RowCrops

In the spirit of reflecting on the history of our now-fallen historic barn, and the old homestead on which we reside, here is a fun blast from the past. This is a snippet from a very long Snohomish Eye newspaper article, written in 1883 by Clayton Packard. You can read the full text on the Monroe Historical Society’s website. Perhaps my favorite part about the article is Mr. Packard’s love of the run-on sentence, a problem which I share! 😀

Mr. Packard went on a riverboat tour of the county, from Snohomish to Cherry Valley (Duvall), and recorded all the  homesteads along the route. It’s a fun read, half informational, half vanity-fair gossip on who had the nicest digs of the day. (It would seem that then, and now, the Cedargreens take the cake.) And it even has murder and intrigue! He gives some good coverage of our chunk of the road and to the progress of the  Hoem homestead. You have to remember that, at the time, this entire river valley was basically a swamp, and homesteaders were hard at work clearing it and re-routing the waterways to tame the land for agriculture. The discussion of them slashing and burning their clearings reminds me of us. That part we’ve had to repeat, since the property had been largely overtaken by blackberries in the last decade.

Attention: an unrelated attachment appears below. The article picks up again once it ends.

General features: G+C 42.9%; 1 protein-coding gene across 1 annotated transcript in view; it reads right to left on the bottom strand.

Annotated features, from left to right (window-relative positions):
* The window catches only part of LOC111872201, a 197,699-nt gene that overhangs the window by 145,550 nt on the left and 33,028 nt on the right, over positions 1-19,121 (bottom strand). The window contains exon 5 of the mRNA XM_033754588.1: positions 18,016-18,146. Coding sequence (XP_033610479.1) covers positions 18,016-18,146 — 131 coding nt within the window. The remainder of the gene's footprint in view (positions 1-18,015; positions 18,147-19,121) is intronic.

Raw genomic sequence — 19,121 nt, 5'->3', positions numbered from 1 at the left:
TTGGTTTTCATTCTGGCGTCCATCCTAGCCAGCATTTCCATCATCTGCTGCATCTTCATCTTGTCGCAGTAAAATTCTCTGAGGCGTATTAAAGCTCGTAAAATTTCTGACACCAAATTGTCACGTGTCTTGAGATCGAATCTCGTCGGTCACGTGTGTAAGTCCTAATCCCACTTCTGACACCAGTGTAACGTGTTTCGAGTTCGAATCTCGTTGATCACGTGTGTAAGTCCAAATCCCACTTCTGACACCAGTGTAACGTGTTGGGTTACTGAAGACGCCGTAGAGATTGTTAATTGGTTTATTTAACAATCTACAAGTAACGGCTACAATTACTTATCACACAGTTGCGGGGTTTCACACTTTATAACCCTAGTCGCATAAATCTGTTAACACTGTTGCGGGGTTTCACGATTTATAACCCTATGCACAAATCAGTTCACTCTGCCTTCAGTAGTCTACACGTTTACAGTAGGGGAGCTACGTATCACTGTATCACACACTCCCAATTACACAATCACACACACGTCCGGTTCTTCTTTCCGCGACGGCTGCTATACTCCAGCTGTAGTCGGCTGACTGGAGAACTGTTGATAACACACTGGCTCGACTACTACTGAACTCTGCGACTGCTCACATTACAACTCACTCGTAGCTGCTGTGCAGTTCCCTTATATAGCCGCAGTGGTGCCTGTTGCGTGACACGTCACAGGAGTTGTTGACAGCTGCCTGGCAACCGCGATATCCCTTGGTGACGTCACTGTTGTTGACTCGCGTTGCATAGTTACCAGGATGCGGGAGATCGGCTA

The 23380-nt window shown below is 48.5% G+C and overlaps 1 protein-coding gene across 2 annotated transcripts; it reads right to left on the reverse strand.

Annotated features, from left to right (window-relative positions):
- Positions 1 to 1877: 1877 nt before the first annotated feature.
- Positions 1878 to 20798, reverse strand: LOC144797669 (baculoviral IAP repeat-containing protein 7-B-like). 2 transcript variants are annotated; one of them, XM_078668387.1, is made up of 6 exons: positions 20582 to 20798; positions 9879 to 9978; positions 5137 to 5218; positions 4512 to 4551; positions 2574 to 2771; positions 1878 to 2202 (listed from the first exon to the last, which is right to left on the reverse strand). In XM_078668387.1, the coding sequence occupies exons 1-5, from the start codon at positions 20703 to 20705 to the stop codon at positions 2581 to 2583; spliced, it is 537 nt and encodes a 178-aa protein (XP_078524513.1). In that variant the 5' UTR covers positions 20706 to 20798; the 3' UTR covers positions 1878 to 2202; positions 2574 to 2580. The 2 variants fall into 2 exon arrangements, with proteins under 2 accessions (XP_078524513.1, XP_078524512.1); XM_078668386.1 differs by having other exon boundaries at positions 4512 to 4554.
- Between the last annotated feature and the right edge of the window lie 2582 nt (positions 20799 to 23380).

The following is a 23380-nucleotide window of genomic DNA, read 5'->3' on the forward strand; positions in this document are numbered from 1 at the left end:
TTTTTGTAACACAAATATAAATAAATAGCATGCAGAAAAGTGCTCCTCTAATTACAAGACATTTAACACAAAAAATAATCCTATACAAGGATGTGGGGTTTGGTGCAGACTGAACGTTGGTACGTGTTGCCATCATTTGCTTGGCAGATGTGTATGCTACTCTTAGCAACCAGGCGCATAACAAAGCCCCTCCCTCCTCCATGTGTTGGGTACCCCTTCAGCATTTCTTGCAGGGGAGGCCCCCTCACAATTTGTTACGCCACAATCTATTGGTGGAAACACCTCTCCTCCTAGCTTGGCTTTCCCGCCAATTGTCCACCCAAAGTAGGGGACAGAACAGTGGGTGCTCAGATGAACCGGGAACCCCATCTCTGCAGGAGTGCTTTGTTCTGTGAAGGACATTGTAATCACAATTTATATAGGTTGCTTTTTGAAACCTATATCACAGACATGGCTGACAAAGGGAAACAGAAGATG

I find it interesting how he spelled  CedargreenCedergren – the name of another old-time Snohomish family who built the grand Craftsman mansion across the street from us. The Cedargreens were also related, by marriage, to the Hoem family. Maybe he misspelled it, or maybe they changed their spelling somewhere along the way, as many immigrants did.

The landmarks in the article begin to sound familiar to us at the mention of Short’s School. I remember that building from my childhood; I believe the fire department used it as a practice burn in the eighties? And, of course, we still have Shorts School Road nearby. Here is a photo of one class of Short School students posing in front of the river, from the Hoem  history in the Snohomish Historical Society archives. Myrtle Hoem taught school there, and of course the Hoem kids attended.

image

So, all aboard the tour boat, here we go…

The first object that attracted our attention, after stepping off the bridge was a new building, whose white walls in strong contrast with the dark green background, stood out in bold relief, challenging the notice of all passers-by. This was the new schoolhouse belonging to School District No. 12. Although not quite finished, it would be a credit to many older districts. It is 20 by 30 with fourteen foot posts, is well lighted, and when finished will be one of the pleasantest little schoolrooms in the county.